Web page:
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Taggsladder

Learning transistors and I have a problem :)

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Hello

 

I am working on a curcuit that need to switch two loads max 200mA. One load gets feed ground and the other load gets feed positive. VCC will be in a span of 6-30VDC. The curciut works as intended when VCC is 6VDC, but at the max span VCC 30VDC all (Q1, Q2, Q4) transistors and the FET breaks when the pin from the MCU goes HIGH. This will happen even if the connector is unconnected.

 

post-36838-0-19328600-1443614451_thumb.jpg

 

Q1, Q2

http://www.farnell.com/datasheets/699988.pdf

 

post-36838-0-36281300-1443614445_thumb.png

 

 

 

 

Q4

http://www.farnell.com/datasheets/1885683.pdf

 

post-36838-0-55051100-1443614448_thumb.png

 

 

From what stupid me can read from the datasheet Q1 and Q2 should be able to handle 45V between collector-emitter. But I think that I can understand why Q4 fails becouse it can handle 20V max between gate-source. Am I right? :ph34r:

 

Thanks

 

Best regards,

Andreas

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Q4 is going to see greater than 20Vgs, and may fail. Generally not a lot of leeway in these ratings. I wouldn't even count on a long life if you are running at just below 20V, as even small transients beyond 20V can damage the FET.

 

As for the two BJT's, I don't see any particular issue with Q2 until the gate of Q4 fails, as there shouldn't be dissipation greater than about 225mW while switching for Q2 at 30V supply (15mA*15V), and a few mW when full on. That shouldn't be sufficient to lead to heating issues. Once the gate fails for Q4, though, there is indeterminate current limiting for the collector of Q2, and likely Q2 will fail.

 

I would also put a 100K to ground from the base, though, to prevent leakage from turning it on, as the LED in the base line keeps the output pin from pulling it hard off.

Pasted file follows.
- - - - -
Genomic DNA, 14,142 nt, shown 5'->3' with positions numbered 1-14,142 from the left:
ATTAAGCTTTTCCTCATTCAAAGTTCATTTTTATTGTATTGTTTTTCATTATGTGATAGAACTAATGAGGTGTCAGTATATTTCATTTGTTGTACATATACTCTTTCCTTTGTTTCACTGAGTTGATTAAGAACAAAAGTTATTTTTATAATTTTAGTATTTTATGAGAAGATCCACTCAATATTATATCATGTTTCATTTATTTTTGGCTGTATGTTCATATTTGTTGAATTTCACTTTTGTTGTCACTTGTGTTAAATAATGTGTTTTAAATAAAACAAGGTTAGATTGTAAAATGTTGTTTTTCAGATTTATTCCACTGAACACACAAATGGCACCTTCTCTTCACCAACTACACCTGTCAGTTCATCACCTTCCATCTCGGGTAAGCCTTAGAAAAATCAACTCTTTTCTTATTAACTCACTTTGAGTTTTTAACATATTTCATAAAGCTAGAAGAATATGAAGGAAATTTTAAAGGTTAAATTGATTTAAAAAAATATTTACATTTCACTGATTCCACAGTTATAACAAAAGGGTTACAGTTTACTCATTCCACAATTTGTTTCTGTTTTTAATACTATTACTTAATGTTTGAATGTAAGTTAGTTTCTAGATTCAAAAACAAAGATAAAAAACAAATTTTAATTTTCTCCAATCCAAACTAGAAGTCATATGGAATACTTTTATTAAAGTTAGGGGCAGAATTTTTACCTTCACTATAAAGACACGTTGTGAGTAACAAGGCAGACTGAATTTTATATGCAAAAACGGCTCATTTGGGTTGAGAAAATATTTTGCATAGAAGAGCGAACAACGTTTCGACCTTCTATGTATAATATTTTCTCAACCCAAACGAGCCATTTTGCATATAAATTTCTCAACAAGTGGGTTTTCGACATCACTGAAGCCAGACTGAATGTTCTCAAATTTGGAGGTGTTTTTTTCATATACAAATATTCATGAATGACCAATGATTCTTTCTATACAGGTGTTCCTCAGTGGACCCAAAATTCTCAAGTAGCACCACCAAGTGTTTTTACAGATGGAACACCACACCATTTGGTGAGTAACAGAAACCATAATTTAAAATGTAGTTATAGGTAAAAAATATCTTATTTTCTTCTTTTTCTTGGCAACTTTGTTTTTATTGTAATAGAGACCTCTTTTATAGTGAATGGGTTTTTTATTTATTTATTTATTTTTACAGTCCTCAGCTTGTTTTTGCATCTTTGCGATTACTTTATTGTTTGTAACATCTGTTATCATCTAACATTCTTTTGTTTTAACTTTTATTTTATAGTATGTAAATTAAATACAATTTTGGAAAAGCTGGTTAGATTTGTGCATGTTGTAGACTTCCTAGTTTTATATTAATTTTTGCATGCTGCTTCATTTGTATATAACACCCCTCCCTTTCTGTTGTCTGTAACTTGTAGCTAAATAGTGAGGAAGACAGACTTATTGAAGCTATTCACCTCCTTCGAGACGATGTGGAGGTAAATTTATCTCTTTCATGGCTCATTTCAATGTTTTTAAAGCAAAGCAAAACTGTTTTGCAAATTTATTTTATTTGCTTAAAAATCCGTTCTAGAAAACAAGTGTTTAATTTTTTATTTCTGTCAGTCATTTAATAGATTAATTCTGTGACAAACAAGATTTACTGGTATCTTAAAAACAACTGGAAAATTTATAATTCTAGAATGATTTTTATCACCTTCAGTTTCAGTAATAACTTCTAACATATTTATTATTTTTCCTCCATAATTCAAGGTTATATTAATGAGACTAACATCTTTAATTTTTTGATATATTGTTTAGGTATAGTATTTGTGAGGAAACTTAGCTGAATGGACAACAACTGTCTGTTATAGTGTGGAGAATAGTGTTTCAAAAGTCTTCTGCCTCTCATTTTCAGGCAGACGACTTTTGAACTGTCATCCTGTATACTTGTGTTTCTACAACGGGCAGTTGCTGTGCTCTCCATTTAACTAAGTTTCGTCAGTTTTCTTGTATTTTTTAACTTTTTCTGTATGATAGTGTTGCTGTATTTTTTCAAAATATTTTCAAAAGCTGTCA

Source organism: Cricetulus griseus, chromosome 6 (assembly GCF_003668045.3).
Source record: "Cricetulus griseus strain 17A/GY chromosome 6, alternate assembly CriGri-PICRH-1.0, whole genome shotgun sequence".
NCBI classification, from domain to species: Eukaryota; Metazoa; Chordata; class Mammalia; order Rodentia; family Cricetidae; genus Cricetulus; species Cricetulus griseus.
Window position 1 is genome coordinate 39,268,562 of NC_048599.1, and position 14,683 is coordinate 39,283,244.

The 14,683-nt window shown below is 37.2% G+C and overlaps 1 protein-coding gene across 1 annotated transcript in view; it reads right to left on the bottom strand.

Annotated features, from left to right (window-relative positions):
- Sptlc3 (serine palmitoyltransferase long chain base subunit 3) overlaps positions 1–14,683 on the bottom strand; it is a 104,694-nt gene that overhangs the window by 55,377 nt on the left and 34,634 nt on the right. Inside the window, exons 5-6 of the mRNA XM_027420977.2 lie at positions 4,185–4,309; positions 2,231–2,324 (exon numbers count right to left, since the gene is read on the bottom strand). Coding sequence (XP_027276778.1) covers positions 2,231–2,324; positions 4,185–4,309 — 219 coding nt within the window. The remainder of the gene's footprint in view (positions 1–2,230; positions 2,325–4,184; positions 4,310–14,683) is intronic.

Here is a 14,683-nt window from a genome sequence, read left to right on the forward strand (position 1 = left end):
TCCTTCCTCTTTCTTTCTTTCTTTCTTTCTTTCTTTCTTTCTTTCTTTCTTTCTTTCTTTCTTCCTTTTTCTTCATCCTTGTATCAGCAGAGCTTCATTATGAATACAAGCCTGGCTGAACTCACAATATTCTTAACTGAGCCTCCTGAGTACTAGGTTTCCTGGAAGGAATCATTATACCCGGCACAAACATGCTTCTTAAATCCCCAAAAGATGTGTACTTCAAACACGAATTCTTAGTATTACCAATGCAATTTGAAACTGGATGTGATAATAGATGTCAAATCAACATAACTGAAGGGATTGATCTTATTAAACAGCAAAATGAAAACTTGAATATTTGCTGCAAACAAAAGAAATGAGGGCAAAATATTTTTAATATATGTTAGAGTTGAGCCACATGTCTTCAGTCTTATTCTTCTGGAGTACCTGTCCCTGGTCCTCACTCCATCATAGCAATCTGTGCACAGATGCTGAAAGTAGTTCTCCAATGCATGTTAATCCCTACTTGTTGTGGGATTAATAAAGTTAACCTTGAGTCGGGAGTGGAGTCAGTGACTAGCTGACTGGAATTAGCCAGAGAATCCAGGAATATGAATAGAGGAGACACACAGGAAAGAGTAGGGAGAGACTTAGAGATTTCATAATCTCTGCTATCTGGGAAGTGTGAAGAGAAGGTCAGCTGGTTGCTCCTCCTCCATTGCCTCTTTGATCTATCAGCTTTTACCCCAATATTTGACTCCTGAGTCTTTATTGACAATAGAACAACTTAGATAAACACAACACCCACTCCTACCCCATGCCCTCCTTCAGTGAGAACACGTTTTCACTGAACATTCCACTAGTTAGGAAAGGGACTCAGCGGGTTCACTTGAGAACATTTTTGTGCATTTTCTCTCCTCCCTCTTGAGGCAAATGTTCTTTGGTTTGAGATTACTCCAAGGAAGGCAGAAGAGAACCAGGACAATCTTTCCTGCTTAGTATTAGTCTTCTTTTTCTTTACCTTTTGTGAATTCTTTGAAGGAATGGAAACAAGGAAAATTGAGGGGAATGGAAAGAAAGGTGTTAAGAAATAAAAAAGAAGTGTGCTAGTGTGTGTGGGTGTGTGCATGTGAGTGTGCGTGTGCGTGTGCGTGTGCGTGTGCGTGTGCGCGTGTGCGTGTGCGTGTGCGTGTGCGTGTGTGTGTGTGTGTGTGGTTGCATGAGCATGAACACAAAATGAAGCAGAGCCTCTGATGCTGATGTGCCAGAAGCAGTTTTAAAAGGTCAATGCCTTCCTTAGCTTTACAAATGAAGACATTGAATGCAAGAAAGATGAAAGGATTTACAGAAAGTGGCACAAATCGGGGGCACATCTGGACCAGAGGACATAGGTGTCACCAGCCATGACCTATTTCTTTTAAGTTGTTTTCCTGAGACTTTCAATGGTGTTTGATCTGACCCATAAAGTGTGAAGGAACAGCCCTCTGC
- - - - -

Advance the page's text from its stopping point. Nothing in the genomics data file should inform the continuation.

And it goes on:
I can say nothing about Q1 failing without knowing the diode you used. What is its reverse breakdown?

 

 

Once you are switching a load, things get more involved, as the dissipation in Q1 can be significant, especially if Ib is deficient. You need about 10mA Ib to hold the transistor in saturation at 200mA Ic, and I don't think you will have that here, which means you may end up with significant dissipation under load, if you are running at 200mA. You may also have dissipation issues with Q4 under load, but I am too lazy to look up the full data sheet right now. Things may be OK-- unless there is a major issue looking at the data sheet, I would go with this as a start for 100 to 200mA-- but I wouldn't put a product in the field without a lot of testing, as you are closer to the bounds than I might be comfortable with based solely on a paper design.

dubnet and Taggsladder like this

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Thanks for the reply @@enl!

 

Ok, I understand. The reverse breakdown of D5 is 200V.

 

D5

http://www.farnell.com/datasheets/162697.pdf

 

Though I think that I will go with the original plan of just using a DPDT signal relay switched by a transistor, find it is easier when you know exactly whats gonna be switched. Would have been neat to use them magic FET's but clearly I have some learning todo :)

 

This forum is such a great place, thanks again!

 

Kind regards,

Andreas

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Depending on the application, you might try a latching relay instead.

 

In a low power ap, you can't beat them, but there are a few drawbacks, such as they do not drop out on power loss like a standard relay. Even in a non-low power ap, not needing to power the coil continuously is a nice feature. If you haven't seen a latching relay, among other places you see them is in electronic thermostats.

Taggsladder likes this

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Hello,

 

Forget relay, just whack an 1k resistor between the G of the Q4 and C of the Q2 and put a 10V zener across that 10k resistor and the Vgs of the Q4 is OK. Use a N-FET instead of the Q1 & D5 and you are ready to go.

 

In fact, I would replace the Q4 with an N-FET too, just as a good practice. If MOSFETS cost half a penny each, why we still use BJTs? You can fly to the Jupiter just using the base currents of all those misused BJTs.

 

Cheers,

 

-=solipso=-

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Depending on the application, you might try a latching relay instead.

 

In a low power ap, you can't beat them, but there are a few drawbacks, such as they do not drop out on power loss like a standard relay. Even in a non-low power ap, not needing to power the coil continuously is a nice feature. If you haven't seen a latching relay, among other places you see them is in electronic thermostats.

 

Great id

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